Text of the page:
Technology and Visibility
Technology facilitates visibility into the supply chain, enabling you and your 3PL partner to know where products are at any given time. GPS tracking, for instance, lets supervisors know the whereabouts of vehicles transporting your goods, so that you can be warned of possible delays. Just as important, GPS technology can provide drivers and their supervisors with information about accidents, detours, and also suggest alternate routes.
Other technologies to ask about include EDI (electronic data interchange) and WMS (warehouse management system). EDI systems enable the sharing of shipping notices, inventory inquiries, and other transactional data among the members of a supply chain. Your 3PL partner’s EDI needs to be compatible with the systems of your other partners. A WMS improves fulfillment efficiency by streamlining product storage, picking, and packing within the warehouse. Ask about the reporting tools, inventory management features, and integration capabilities of a potential partner’s WMS.
Fulfillment Center Locations and Capabilities
If the vast majority of your business is on the East Coast, a 3PL provider with warehouses in Kansas and Oregon is likely not your best option. On the other hand, if you are located in New England but have customers throughout the country, you might want to opt for a partner with a centrally located fulfillment center, if not multiple warehouses. What’s more, according to PBD Worldwide’s post “Outsourcing to a 3PL: Choosing a Fulfillment Center Location,” if you import much of your merchandise, you’ll want a 3PL provider with facilities fairly close to your most commonly used ports.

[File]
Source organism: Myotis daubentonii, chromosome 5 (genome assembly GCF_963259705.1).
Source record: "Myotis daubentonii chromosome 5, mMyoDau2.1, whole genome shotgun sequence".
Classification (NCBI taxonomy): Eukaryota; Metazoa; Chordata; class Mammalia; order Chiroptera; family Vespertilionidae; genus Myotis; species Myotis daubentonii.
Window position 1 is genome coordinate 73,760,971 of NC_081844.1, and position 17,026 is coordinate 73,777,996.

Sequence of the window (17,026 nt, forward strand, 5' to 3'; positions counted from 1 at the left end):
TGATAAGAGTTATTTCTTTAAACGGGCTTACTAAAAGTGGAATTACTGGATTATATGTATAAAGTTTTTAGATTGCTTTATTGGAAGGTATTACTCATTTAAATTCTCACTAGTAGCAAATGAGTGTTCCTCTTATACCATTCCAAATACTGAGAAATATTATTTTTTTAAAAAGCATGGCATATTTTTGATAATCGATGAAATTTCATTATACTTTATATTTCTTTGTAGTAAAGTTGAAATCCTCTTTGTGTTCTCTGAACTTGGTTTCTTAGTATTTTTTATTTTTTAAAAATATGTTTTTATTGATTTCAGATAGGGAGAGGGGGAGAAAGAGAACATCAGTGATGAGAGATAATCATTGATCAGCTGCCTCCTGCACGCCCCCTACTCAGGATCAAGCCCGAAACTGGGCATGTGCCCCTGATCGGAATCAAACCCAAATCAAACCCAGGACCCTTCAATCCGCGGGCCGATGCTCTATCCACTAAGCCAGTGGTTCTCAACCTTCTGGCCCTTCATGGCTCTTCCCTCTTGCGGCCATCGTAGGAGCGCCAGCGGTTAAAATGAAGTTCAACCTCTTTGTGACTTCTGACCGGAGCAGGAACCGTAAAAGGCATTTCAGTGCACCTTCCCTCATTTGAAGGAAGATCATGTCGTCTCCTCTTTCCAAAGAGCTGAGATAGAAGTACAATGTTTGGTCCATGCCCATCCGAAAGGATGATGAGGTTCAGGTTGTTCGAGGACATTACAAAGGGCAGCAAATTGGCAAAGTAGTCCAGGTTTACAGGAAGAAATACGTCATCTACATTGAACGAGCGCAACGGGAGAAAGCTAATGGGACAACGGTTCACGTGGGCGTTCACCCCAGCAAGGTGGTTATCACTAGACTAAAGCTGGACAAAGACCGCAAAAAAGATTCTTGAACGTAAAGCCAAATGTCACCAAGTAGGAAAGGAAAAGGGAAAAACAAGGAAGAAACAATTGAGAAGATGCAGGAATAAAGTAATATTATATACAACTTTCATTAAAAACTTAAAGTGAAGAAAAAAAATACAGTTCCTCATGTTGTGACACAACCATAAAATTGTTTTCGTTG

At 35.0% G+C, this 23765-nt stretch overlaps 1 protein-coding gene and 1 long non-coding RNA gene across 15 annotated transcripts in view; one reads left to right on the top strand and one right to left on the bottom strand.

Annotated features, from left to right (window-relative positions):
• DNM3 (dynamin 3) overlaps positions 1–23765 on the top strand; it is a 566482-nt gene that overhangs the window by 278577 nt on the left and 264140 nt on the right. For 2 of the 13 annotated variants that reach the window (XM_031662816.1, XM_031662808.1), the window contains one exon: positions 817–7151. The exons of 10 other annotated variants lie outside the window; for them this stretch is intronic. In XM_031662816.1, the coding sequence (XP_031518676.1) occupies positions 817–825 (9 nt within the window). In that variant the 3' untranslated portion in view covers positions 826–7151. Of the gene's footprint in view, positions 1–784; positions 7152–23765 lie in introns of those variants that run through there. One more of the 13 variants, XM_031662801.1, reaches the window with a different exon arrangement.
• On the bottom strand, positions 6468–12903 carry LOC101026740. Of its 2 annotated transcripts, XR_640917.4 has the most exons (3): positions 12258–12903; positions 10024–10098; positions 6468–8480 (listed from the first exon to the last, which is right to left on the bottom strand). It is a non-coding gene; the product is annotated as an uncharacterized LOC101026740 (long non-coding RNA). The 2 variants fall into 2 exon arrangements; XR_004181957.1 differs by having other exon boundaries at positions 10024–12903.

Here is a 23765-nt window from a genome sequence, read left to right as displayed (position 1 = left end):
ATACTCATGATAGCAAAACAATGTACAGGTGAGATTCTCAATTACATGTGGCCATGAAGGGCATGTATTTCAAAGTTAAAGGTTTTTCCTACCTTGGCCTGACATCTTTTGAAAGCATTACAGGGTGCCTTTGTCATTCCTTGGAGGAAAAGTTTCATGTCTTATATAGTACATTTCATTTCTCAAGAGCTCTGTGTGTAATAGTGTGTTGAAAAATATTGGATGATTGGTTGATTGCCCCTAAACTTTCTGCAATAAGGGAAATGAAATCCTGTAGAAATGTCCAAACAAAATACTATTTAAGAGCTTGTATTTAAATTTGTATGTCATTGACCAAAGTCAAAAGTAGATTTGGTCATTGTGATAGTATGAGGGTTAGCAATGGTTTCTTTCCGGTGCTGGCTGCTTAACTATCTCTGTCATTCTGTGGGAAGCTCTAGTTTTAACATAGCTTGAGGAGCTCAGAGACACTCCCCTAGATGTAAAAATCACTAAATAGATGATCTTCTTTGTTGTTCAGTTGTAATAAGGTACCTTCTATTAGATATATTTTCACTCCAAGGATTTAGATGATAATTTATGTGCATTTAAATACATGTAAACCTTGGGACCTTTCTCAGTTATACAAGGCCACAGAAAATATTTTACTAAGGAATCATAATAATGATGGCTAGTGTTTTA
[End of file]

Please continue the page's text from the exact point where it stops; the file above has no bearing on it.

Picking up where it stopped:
Beyond location, consider the functionalities and specialties of potential providers. Are they accustomed to handling fragile items? What about perishables? Oversize products? Single-item orders, pallets, or truckloads? Keep scalability in mind too, and not just in terms of seasonal volume. If your sales and marketing plans are geared toward 20% annual growth, be sure a partner can handle that.
Given how much supply chains rely on the Internet, you need to know about a provider’s cybersecurity measures. The same goes for the loss-prevention measures it has in place in its physical facilities.
You’ll want a provider that is responsive to your questions and concerns and proactive in solving problems. If a snafu arises on Friday evening, you don’t want to wait until Monday morning for it to be resolved. It’s also smart to keep in mind how the 3PL partner interacts with the other members of your supply chain.
Pricing models vary among providers, as explained in eFulfillment Service’s article “Order Fulfillment Pricing Models.” This can make it tricky to compare costs. Some charge for inventory storage by the cubic foot, and others by the pallet. Some might even have minimum pick/pack rate requirements or impose additional fees for inventory that remains in the warehouse for more than six months. Don’t forget onboarding and integration costs as well.
Partnering with a 3PL expert can make a significant difference in the way your business functions, helping to streamline supply chain operations, save time, cut costs, and improve overall customer experience. When researching a potential partnership, the unique needs of your business should be kept top of mind, along with technological, fulfillment, and customer service capabilities.